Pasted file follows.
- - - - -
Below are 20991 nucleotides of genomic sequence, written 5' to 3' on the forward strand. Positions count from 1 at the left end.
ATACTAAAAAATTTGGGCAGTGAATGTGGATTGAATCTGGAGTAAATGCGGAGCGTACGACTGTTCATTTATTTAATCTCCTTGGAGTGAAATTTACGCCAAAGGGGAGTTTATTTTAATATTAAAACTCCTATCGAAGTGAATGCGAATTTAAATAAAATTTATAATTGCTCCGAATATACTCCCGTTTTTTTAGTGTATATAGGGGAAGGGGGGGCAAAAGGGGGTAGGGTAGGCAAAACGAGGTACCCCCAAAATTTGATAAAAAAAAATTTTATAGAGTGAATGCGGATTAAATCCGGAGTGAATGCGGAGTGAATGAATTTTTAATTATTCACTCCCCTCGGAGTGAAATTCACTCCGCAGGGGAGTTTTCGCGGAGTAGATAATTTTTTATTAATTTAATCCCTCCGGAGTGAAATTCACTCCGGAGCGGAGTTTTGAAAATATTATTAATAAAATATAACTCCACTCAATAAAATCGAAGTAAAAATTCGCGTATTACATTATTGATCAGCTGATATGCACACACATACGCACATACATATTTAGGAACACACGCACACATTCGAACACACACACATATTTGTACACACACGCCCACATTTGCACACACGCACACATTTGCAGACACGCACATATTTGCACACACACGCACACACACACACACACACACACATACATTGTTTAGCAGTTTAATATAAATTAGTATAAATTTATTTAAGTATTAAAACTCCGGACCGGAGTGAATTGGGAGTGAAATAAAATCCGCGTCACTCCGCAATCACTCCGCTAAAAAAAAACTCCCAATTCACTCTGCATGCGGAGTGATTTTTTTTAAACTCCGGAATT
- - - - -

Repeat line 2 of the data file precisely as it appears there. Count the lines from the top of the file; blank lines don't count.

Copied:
ATACTAAAAAATTTGGGCAGTGAATGTGGATTGAATCTGGAGTAAATGCGGAGCGTACGACTGTTCATTTATTTAATCTCCTTGGAGTGAAATTTACGCCAAAGGGGAGTTTATTTTAATATTAAAACTCCTATCGAAGTGAATGCGAATTTAAATAAAATTTATAATTGCTCCGAATATACTCCCGTTTTTTTAGTGTATATAGGGGAAGGGGGGGCAAAAGGGGGTAGGGTAGGCAAAACGAGGTACCCCCAAAATTTGATAAAAAAAAATTTTATAGAGTGAATGCGGATTAAATCCGGAGTGAATGCGGAGTGAATGAATTTTTAATTATTCACTCCCCTCGGAGTGAAATTCACTCCGCAGGGGAGTTTTCGCGGAGTAGATAATTTTTTATTAATTTAATCCCTCCGGAGTGAAATTCACTCCGGAGCGGAGTTTTGAAAATATTATTAATAAAATATAACTCCACTCAATAAAATCGAAGTAAAAATTCGCGTATTACATTATTGATCAGCTGATATGCACACACATACGCACATACATATTTAGGAACACACGCACACATTCGAACACACACACATATTTGTACACACACGCCCACATTTGCACACACGCACACATTTGCAGACACGCACATATTTGCACACACACGCACACACACACACACACACACACATACATTGTTTAGCAGTTTAATATAAATTAGTATAAATTTATTTAAGTATTAAAACTCCGGACCGGAGTGAATTGGGAGTGAAATAAAATCCGCGTCACTCCGCAATCACTCCGCTAAAAAAAAACTCCCAATTCACTCTGCATGCGGAGTGATTTTTTTTAAACTCCGGAATT